Latvia has donated hundreds of generators to Ukraine

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The Latvian public, businesses and local governments have already donated several hundred generators to Ukraine and several more cargos will travel to Ukraine in the near future, Latvian Television reported on November 30.

Two driller tractors, two trailers, a loader, and two power generators have been donated by the electricity distribution network State JSC Sadales tīkls.

Valdis Vucāns, director of Sadales tīkls, said: “This is equipment with which Ukraine works, and therefore needs no special senses, no need for training. When this is taken to Ukraine, the Ukrainian colleagues will also be able to start their jobs on the same day."

The tractor, together with the equipment, shall be regarded as replacement hardware for special supports and intended for the renewal of the infrastructure. Generators, on the other hand, are able to supply electricity immediately. Vucāns added: “Around 150 households will be provided altogether.”

So far, the ST has also donated 49 transformers and has otherwise helped the families of industry specialists from Ukraine.

Equipment for restoring the energy system has also been donated by Latvenergo. For example, the 54-tonne tri-phase 110-kilovolt transformer will travel to Ukraine in the coming days.

But significantly smaller companies are also donating. has brought equipment for the Boryspil Hospital to the warehouse of The hospital has asked for batteries because it cannot afford to use fuel-powered generators for a long time.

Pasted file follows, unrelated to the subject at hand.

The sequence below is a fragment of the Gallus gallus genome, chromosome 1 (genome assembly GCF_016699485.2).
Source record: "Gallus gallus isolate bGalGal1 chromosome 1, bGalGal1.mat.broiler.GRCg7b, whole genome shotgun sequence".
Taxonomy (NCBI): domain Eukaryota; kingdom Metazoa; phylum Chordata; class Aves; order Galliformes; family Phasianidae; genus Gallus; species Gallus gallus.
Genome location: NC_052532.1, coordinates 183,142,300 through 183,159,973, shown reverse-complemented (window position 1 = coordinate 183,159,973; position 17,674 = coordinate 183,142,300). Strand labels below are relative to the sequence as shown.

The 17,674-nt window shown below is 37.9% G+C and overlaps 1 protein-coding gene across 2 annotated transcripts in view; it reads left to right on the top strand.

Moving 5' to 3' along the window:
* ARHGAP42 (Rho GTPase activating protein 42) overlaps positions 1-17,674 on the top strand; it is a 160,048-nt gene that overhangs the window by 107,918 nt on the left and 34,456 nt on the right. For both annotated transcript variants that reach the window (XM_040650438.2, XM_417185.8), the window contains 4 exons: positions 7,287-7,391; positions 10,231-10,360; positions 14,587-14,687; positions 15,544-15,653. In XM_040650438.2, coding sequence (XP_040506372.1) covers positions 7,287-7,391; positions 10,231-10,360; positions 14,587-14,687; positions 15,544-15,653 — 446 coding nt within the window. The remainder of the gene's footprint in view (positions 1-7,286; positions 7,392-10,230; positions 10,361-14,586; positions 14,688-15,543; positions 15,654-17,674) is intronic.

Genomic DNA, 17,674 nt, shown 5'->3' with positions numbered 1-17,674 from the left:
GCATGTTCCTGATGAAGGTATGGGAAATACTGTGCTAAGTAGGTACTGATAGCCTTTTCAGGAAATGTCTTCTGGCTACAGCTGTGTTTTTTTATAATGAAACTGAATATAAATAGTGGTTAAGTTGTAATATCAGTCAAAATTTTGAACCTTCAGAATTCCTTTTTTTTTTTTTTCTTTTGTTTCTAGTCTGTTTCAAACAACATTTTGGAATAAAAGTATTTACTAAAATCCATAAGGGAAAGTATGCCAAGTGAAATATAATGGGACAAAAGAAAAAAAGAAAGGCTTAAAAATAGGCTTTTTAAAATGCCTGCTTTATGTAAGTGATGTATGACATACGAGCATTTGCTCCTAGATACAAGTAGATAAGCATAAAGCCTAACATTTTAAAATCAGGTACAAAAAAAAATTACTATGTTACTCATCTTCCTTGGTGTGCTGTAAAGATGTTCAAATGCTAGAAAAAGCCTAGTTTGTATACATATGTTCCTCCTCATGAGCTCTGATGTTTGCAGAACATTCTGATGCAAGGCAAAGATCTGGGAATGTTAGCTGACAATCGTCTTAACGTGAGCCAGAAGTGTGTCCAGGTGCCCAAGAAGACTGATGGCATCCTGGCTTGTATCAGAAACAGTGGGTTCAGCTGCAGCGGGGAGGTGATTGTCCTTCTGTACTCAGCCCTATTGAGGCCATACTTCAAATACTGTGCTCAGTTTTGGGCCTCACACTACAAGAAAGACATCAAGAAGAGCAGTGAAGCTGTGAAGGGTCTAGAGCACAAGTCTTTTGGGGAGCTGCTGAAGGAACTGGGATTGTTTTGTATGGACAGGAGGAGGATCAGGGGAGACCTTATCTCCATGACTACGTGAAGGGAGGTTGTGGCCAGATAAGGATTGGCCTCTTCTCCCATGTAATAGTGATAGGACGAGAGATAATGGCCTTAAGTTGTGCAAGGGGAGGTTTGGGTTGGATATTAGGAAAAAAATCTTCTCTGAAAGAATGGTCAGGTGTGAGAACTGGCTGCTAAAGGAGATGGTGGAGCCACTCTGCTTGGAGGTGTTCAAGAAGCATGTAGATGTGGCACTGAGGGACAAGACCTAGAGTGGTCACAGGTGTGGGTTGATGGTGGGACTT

“” project manager Krišs Zēmelis said: “We are donating inverters with devices that, when connected with lithium batteries, this hospital will be able to continue its work in the event of a network shutdown. When the network is connected, the batteries are charged full; when the network is switched off, so the hospital, first of all, uses that energy from the batteries and then, when connected again, those batteries charge through the inverter."

Several municipalities have sent generators to their partnership cities in Ukraine, while a large number of donations are coordinated by the charity's chief executive, Rūta DImanta, said: “The needs are very different. The principle is that the Ukrainian side tells what strengths and what power generators or any other devices are needed. And then we on this side, along with the specialists, are looking for this solution. More than 235 energy plants have already been sent through, both by donating and buying for donations. Next week, the Rīga City Council will send over about 200 facilities, and I think it will not end. We will continue to help. "

Both generators and batteries have become deficient goods in shops. Recently, many buy them in large volumes to donate.

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